The Russian Cage – Charlaine Harris

Isat at the table in my cabin, my sister’s letter in my hand, and read it for the third time. After that, it was hard to sit still. Part of my head was making a list of the things I had to do now. The other part still couldn’t believe Felicia’s message. I’d gotten a letter from her right after Christmas, a thank-you note for the deerskin jacket I’d sent her. Getting another letter this soon after the first one had been a surprise. As I’d walked out of the Segundo Mexia post office, I’d stuffed it in my pocket, figuring it was full of chatter about what the students had done for the rest of the holiday. Holy Russian stuff. I hadn’t felt any need to hurry back up the hill to my cabin, and I’d put away my groceries before I’d opened Felicia’s letter. Dear Sister, Felicia began. Thanks so much for the warm jacket. It is eligant! Right away a bell had started ringing. From eleven-year-old Felicia’s very first letter to me, every word had been spelled correctly (her handwriting had steadily improved, too). Her whole class had to write letters home at least once a month—at least, those who had homes—and they had to keep a dictionary beside them while they wrote. Felicia had underlined the misspelled word.

Just in case I didn’t notice. Too bad I can’t use it now. It was lovely and warm. I know you spent a lot of time with it. It’s stored away in a box until you can repair it. With it. Not working on it. She’d had to put away her deerskin jacket? Why? I knew winters weren’t really cold in San Diego, but surely a jacket … ? I wish you were closer, so we could talk face-to-face. Maybe you could visit. Let me know! I remember when I met you in Mexico, and you sent me here to the HRE.

That was a great day with good companions. I hope you’re well and you feel like traveling again soon. Your sister Felicia I hadn’t spent much time with my sister—hardly any, in fact. But I knew some things about her. Not only was she smart, she was devious. Felicia expected me to figure this out. All right, working backward. The “good companions” we’d had on the train platform in Ciudad Juárez were Klementina and Eli, both wizards from the Holy Russian Empire. Eli had been on a mission to find descendants of Grigori Rasputin, since Rasputin had died. The wizard’s blood had been keeping Tsar Alexei alive.

Felicia was Rasputin’s granddaughter by one of his bastards. Klementina, ancient and powerful, had come to check on Eli’s progress. She wasn’t the only one. A group of grigoris who wanted to topple the tsar had shown up to stop Felicia from reaching him. The aged Klementina and I had held them off while Eli and Felicia boarded the train to the Holy Russian Empire. Klementina had been killed. I had survived. Eli and Felicia had reached the HRE. So that left Eli. Eligant.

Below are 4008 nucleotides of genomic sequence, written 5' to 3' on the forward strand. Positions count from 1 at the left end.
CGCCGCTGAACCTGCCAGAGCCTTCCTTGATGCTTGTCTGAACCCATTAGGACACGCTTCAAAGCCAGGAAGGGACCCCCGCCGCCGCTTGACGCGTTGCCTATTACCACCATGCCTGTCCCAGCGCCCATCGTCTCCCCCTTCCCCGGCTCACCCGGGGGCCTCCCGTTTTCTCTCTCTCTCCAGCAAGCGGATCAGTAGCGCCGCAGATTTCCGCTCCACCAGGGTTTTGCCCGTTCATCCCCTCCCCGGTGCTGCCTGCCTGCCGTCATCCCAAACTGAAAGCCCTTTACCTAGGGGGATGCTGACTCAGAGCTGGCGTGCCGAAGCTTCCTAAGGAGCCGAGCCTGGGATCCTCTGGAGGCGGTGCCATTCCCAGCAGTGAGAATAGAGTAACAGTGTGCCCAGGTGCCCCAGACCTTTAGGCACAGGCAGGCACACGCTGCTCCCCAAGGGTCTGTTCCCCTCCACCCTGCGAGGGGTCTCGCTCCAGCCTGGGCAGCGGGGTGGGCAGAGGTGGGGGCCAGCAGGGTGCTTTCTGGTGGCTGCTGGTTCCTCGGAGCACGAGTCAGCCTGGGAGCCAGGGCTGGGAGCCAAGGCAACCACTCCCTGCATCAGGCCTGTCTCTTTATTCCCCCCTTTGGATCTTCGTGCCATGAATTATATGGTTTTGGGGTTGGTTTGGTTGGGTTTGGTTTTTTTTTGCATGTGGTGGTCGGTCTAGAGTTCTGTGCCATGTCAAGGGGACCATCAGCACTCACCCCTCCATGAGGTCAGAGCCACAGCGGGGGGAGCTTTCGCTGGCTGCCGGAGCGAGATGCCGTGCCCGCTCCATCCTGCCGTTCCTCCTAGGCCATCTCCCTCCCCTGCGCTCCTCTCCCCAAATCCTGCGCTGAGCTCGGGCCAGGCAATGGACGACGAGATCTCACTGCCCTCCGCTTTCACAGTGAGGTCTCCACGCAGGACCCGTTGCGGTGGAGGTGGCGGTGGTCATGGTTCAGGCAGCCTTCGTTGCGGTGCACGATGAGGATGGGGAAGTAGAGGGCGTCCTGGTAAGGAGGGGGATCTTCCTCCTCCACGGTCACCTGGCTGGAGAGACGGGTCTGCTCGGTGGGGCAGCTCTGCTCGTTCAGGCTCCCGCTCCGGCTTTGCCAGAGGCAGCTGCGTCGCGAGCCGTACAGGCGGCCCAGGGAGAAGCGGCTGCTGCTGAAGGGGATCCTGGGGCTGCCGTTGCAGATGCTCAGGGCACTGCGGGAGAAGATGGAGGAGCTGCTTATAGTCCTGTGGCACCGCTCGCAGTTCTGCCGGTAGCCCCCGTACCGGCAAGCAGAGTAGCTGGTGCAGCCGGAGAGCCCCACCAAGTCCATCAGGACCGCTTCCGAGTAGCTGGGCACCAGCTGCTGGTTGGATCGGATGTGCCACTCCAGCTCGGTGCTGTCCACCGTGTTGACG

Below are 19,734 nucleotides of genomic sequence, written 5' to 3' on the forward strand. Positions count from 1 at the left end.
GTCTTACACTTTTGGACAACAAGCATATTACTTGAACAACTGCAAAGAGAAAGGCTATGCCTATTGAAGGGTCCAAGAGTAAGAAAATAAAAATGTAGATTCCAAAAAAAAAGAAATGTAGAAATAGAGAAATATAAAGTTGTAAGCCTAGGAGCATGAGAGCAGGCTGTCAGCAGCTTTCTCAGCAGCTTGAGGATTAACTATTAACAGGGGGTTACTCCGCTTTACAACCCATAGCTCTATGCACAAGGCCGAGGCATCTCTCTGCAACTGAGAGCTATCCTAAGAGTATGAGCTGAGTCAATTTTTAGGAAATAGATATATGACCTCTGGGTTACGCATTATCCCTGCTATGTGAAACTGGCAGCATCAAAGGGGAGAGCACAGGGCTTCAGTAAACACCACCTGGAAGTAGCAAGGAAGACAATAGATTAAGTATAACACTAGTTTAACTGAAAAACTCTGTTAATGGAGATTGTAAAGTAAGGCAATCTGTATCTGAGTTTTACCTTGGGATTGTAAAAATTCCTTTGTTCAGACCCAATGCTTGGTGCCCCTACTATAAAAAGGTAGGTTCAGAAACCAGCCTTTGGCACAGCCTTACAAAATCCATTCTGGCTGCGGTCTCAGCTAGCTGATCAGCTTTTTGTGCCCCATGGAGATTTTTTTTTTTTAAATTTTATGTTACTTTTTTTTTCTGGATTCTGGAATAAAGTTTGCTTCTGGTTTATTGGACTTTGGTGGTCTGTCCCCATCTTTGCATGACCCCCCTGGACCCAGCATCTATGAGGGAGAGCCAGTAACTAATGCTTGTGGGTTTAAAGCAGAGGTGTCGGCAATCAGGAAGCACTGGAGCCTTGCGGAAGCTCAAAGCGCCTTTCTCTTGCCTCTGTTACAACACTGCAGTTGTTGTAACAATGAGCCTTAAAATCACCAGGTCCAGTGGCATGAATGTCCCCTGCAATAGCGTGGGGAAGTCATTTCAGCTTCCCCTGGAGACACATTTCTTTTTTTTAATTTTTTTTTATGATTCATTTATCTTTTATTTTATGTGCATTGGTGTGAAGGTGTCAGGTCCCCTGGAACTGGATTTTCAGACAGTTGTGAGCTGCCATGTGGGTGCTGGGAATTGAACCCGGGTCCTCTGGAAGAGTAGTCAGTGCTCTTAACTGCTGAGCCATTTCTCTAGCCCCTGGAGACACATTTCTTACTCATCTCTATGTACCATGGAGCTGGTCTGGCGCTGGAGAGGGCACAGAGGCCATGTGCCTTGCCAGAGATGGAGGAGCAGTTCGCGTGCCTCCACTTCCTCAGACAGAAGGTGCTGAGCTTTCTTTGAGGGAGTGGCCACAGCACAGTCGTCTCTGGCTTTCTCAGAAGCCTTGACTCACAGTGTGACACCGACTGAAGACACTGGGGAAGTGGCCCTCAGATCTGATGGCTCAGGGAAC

Felicia was telling me that she couldn’t see Eli any longer. That now he was in a box. She couldn’t mean a coffin; I could “repair” it. I stared at the letter for at least three minutes before I understood. Eli was in prison. Felicia hoped I could get Eli out. She wanted me to come bust him out of a cell. My mind raced ahead, much as I told myself to slow down. I’d have to take a train, probably several trains. I needed to go to my mom’s house and fish my money out of the hidden hole in the wall in my old room.

I hoped I’d have enough. I actually rocked on my feet, torn between running back to town to visit my mother and Jackson and packing my stuff here and telling my nearest neighbor, Chrissie, I’d be gone for a while. In the back of my head, I knew the smartest thing to do was to sit tight. Eli was resourceful; he could get out of this dilemma by himself. But I knew I wouldn’t do that. CHAPTER TWO My stepfather, Jackson Skidder, took me to the train station in Sweetwater the next day. I’d worked out my route on the railway timetables Jackson kept at his hotel. I had to travel light. I had two changes of clothes, some extra ammunition, my savings in New American dollars, and fifty dollars in HRE money courtesy of Jackson. Jackson had always been good to me.

This was the best. And he didn’t get all upset like my mother had. She was a calm and beautiful woman, but she hadn’t been calm when she’d found out what I was planning. Jackson, who understood me better, knew I had to go. On the drive to Sweetwater, Jackson said, “Pretty dangerous in San Diego, from the papers. Lots of men out there who were let go when the armed services collapsed.” I knew exactly what desperate men were like. I nodded. “Bring Eli back here, when you got him.” I’d get Eli out or die trying.